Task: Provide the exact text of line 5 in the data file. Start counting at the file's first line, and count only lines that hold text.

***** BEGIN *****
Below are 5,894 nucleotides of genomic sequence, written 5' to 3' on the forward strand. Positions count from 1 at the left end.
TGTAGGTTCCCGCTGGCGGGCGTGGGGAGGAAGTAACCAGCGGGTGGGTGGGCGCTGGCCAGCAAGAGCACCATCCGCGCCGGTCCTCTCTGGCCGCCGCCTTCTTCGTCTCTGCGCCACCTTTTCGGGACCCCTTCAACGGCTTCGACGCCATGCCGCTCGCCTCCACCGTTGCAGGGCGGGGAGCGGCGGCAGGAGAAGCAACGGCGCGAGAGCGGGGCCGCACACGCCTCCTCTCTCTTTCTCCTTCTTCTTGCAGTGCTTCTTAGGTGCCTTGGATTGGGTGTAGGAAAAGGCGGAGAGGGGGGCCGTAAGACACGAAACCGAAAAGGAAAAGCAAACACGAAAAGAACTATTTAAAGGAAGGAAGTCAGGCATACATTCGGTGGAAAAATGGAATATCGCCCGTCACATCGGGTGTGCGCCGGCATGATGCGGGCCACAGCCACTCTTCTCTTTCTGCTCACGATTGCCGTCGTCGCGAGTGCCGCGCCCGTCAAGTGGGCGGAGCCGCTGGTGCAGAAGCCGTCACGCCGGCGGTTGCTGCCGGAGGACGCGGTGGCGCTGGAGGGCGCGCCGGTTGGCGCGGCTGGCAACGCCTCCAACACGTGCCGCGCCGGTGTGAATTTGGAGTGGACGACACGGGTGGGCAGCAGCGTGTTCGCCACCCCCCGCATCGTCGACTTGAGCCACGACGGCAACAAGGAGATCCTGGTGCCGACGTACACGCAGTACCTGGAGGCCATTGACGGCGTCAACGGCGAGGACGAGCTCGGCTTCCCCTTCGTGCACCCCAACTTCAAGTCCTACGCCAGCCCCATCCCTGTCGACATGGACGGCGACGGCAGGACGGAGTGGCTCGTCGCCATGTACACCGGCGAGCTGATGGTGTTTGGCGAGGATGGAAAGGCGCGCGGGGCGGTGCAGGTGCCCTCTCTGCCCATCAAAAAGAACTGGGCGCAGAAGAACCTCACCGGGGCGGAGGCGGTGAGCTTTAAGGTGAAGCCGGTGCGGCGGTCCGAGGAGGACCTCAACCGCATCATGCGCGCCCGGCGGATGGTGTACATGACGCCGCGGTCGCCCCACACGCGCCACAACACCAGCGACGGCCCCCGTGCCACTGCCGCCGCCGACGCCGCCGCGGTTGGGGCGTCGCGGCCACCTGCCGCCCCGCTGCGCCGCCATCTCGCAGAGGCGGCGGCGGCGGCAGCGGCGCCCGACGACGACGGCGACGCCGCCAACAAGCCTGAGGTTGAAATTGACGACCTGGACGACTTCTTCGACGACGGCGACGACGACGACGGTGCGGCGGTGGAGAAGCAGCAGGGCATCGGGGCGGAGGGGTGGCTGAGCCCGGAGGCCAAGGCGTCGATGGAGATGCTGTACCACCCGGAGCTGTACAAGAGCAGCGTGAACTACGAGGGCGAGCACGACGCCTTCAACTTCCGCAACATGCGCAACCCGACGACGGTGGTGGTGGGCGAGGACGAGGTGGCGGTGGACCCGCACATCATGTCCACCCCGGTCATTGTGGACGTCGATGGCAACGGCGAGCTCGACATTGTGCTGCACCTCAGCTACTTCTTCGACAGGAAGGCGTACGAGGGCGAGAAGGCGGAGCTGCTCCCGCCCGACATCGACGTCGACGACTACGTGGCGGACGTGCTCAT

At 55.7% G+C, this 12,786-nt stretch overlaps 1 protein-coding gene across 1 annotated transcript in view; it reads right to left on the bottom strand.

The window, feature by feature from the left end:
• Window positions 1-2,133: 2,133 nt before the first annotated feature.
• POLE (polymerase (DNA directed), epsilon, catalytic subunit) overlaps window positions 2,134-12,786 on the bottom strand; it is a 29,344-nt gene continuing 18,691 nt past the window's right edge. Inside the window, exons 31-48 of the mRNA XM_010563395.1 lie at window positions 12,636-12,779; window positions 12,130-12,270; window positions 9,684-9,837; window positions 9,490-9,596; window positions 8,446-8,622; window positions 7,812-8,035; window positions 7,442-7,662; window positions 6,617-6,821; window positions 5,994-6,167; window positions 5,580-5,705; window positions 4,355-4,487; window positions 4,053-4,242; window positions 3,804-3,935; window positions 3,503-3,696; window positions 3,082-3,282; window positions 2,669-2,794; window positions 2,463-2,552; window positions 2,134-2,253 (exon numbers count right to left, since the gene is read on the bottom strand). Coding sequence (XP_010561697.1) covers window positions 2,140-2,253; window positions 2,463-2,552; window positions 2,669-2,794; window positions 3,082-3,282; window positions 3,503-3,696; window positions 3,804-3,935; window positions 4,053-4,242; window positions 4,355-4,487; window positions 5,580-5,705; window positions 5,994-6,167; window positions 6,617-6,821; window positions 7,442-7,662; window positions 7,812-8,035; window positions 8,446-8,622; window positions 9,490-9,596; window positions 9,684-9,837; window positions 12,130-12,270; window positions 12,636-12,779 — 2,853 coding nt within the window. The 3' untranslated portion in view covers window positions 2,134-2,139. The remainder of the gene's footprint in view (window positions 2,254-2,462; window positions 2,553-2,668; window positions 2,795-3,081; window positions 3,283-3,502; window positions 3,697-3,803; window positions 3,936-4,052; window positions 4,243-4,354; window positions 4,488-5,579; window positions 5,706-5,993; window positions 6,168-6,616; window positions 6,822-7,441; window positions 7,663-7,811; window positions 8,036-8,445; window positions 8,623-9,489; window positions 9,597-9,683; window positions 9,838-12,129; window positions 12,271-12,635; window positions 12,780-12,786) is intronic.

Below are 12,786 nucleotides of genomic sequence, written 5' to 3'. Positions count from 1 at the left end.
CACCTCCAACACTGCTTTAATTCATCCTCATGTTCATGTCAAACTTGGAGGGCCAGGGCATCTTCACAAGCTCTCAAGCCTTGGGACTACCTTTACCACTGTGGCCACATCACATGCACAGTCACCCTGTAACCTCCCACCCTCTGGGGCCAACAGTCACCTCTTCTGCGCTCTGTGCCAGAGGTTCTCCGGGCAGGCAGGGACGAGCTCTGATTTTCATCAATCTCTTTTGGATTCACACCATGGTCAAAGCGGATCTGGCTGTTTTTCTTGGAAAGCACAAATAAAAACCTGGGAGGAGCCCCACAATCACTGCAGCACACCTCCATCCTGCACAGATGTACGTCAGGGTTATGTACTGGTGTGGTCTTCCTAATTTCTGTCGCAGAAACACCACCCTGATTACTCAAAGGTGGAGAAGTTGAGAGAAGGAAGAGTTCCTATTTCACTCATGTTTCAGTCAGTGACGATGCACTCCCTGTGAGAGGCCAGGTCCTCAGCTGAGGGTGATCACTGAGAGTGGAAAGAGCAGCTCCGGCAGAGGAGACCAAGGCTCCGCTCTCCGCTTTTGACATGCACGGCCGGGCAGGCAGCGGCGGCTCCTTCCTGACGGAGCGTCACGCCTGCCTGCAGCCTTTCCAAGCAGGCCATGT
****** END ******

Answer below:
• Window positions 1-2,133: 2,133 nt before the first annotated feature.